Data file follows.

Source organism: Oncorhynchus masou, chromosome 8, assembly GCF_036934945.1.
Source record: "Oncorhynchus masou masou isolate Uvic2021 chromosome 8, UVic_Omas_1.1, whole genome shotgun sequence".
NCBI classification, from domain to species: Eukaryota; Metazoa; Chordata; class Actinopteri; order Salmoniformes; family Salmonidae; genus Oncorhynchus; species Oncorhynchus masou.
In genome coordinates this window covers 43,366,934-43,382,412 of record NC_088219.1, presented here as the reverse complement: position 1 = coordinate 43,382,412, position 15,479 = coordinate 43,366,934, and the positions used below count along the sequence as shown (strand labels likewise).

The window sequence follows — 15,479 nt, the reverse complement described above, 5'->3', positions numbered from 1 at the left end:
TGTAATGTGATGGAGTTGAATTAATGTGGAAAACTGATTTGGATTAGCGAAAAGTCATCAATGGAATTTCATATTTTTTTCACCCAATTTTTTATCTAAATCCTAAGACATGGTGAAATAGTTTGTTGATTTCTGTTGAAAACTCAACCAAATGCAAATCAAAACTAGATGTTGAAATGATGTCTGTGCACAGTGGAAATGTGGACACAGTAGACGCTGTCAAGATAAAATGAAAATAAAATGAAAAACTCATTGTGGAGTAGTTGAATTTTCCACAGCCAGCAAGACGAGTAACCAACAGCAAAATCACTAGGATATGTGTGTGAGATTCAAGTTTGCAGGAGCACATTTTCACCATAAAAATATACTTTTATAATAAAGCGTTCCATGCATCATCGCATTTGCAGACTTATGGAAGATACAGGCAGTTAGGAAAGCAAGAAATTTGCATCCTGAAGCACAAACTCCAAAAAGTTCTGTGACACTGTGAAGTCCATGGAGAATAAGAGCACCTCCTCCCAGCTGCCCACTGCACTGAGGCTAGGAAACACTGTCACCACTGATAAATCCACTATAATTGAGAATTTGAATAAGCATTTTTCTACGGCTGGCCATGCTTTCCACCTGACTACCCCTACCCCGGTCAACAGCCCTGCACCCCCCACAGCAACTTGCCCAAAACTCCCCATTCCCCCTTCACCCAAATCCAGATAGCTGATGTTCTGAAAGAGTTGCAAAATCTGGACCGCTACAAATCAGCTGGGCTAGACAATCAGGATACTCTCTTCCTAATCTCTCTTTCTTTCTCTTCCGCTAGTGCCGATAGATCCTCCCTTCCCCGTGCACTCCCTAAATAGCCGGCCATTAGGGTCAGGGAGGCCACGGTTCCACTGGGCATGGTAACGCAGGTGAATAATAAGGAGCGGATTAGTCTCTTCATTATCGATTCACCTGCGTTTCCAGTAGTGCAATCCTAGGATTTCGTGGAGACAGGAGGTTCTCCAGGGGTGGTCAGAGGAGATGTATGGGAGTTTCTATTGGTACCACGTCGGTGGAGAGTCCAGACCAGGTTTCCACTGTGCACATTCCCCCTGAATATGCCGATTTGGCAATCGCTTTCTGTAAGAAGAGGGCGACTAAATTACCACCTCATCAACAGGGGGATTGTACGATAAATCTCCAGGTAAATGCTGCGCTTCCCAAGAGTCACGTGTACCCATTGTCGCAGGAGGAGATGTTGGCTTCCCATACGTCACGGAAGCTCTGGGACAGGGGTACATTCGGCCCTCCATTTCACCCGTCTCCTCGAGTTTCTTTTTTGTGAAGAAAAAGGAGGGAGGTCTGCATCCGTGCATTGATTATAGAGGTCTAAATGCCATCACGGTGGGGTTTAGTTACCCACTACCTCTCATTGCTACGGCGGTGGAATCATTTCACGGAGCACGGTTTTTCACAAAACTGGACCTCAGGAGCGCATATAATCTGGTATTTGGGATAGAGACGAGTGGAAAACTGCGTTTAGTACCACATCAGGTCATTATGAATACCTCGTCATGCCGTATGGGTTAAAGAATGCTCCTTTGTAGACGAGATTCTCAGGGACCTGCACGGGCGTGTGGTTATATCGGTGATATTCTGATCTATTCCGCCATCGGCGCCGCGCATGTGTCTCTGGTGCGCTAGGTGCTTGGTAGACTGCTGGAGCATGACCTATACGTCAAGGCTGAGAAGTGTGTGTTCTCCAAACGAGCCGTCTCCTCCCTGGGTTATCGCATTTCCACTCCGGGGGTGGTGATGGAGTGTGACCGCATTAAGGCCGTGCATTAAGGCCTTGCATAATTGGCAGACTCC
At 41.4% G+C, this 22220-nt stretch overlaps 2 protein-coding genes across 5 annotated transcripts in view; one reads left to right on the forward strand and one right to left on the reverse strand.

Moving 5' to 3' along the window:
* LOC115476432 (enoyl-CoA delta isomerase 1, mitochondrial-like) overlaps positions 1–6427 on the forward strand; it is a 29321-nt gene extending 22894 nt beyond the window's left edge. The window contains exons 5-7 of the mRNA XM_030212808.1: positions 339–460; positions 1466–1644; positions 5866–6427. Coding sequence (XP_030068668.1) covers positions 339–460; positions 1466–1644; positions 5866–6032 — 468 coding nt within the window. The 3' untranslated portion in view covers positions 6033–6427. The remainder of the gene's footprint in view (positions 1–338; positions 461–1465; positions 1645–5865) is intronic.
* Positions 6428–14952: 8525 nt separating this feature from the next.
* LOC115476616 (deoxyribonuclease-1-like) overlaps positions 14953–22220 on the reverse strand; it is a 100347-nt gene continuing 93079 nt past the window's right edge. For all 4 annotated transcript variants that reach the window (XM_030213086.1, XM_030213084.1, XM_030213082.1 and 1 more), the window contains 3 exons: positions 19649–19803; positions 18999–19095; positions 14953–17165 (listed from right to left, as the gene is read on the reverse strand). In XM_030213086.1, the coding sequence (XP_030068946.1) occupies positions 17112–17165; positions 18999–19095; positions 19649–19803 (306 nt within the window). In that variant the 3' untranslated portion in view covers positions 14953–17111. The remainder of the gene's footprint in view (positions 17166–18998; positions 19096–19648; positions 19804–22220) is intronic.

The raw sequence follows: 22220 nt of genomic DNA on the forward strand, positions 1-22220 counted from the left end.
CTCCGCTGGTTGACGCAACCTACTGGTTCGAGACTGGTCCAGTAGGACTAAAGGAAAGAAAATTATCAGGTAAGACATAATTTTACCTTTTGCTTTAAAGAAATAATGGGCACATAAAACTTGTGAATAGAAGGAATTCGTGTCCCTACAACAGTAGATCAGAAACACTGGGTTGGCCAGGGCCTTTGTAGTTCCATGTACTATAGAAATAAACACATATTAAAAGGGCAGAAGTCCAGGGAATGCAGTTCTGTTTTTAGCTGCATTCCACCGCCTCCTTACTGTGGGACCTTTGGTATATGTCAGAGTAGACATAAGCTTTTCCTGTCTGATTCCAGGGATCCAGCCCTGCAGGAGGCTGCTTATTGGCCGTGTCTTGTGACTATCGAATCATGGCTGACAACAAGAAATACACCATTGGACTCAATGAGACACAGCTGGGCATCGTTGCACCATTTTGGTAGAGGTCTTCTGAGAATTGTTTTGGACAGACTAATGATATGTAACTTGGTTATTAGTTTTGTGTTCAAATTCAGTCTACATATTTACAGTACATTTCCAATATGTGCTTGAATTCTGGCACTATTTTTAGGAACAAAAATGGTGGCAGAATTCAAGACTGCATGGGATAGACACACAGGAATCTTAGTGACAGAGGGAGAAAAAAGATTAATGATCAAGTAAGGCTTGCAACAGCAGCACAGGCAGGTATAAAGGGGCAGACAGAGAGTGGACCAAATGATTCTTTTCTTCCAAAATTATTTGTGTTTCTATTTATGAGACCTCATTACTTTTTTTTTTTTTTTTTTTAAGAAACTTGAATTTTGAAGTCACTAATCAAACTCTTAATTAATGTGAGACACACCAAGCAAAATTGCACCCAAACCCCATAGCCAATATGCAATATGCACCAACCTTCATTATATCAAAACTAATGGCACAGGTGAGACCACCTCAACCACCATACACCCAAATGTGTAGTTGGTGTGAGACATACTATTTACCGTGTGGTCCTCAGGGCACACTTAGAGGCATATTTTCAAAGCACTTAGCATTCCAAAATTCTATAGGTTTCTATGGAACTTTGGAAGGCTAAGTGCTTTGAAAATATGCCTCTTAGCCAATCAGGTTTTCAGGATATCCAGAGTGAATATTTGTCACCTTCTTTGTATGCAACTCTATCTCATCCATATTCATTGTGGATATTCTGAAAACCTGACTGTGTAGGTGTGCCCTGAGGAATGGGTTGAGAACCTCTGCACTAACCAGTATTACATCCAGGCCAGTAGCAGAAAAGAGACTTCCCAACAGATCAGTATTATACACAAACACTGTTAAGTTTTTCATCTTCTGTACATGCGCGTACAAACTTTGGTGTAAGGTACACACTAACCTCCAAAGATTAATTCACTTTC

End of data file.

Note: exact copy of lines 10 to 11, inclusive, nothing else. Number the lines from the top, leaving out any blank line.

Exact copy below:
* Positions 6428–14952: 8525 nt separating this feature from the next.
* LOC115476616 (deoxyribonuclease-1-like) overlaps positions 14953–22220 on the reverse strand; it is a 100347-nt gene continuing 93079 nt past the window's right edge. For all 4 annotated transcript variants that reach the window (XM_030213086.1, XM_030213084.1, XM_030213082.1 and 1 more), the window contains 3 exons: positions 19649–19803; positions 18999–19095; positions 14953–17165 (listed from right to left, as the gene is read on the reverse strand). In XM_030213086.1, the coding sequence (XP_030068946.1) occupies positions 17112–17165; positions 18999–19095; positions 19649–19803 (306 nt within the window). In that variant the 3' untranslated portion in view covers positions 14953–17111. The remainder of the gene's footprint in view (positions 17166–18998; positions 19096–19648; positions 19804–22220) is intronic.